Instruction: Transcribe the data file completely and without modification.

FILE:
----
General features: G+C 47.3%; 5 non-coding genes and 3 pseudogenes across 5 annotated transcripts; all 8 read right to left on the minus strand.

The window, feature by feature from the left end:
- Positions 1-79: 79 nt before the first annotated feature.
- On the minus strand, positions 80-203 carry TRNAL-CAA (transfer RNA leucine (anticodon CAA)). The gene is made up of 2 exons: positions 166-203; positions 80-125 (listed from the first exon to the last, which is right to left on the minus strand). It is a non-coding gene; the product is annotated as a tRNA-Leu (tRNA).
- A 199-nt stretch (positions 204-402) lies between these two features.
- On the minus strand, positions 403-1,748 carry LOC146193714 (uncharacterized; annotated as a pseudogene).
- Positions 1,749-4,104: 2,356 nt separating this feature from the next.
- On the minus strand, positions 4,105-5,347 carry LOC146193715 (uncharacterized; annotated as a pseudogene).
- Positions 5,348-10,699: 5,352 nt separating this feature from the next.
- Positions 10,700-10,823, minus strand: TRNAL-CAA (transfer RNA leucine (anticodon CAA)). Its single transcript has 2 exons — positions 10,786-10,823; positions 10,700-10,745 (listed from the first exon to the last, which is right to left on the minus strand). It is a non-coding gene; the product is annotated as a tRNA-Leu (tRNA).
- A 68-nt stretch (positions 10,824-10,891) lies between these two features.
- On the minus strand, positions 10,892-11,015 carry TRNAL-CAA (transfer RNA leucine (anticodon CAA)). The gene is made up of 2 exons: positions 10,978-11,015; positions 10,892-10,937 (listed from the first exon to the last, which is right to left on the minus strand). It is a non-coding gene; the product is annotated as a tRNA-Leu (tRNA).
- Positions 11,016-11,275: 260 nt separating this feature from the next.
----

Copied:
General features: G+C 47.3%; 5 non-coding genes and 3 pseudogenes across 5 annotated transcripts; all 8 read right to left on the minus strand.

The window, feature by feature from the left end:
- Positions 1-79: 79 nt before the first annotated feature.
- On the minus strand, positions 80-203 carry TRNAL-CAA (transfer RNA leucine (anticodon CAA)). The gene is made up of 2 exons: positions 166-203; positions 80-125 (listed from the first exon to the last, which is right to left on the minus strand). It is a non-coding gene; the product is annotated as a tRNA-Leu (tRNA).
- A 199-nt stretch (positions 204-402) lies between these two features.
- On the minus strand, positions 403-1,748 carry LOC146193714 (uncharacterized; annotated as a pseudogene).
- Positions 1,749-4,104: 2,356 nt separating this feature from the next.
- On the minus strand, positions 4,105-5,347 carry LOC146193715 (uncharacterized; annotated as a pseudogene).
- Positions 5,348-10,699: 5,352 nt separating this feature from the next.
- Positions 10,700-10,823, minus strand: TRNAL-CAA (transfer RNA leucine (anticodon CAA)). Its single transcript has 2 exons — positions 10,786-10,823; positions 10,700-10,745 (listed from the first exon to the last, which is right to left on the minus strand). It is a non-coding gene; the product is annotated as a tRNA-Leu (tRNA).
- A 68-nt stretch (positions 10,824-10,891) lies between these two features.
- On the minus strand, positions 10,892-11,015 carry TRNAL-CAA (transfer RNA leucine (anticodon CAA)). The gene is made up of 2 exons: positions 10,978-11,015; positions 10,892-10,937 (listed from the first exon to the last, which is right to left on the minus strand). It is a non-coding gene; the product is annotated as a tRNA-Leu (tRNA).
- Positions 11,016-11,275: 260 nt separating this feature from the next.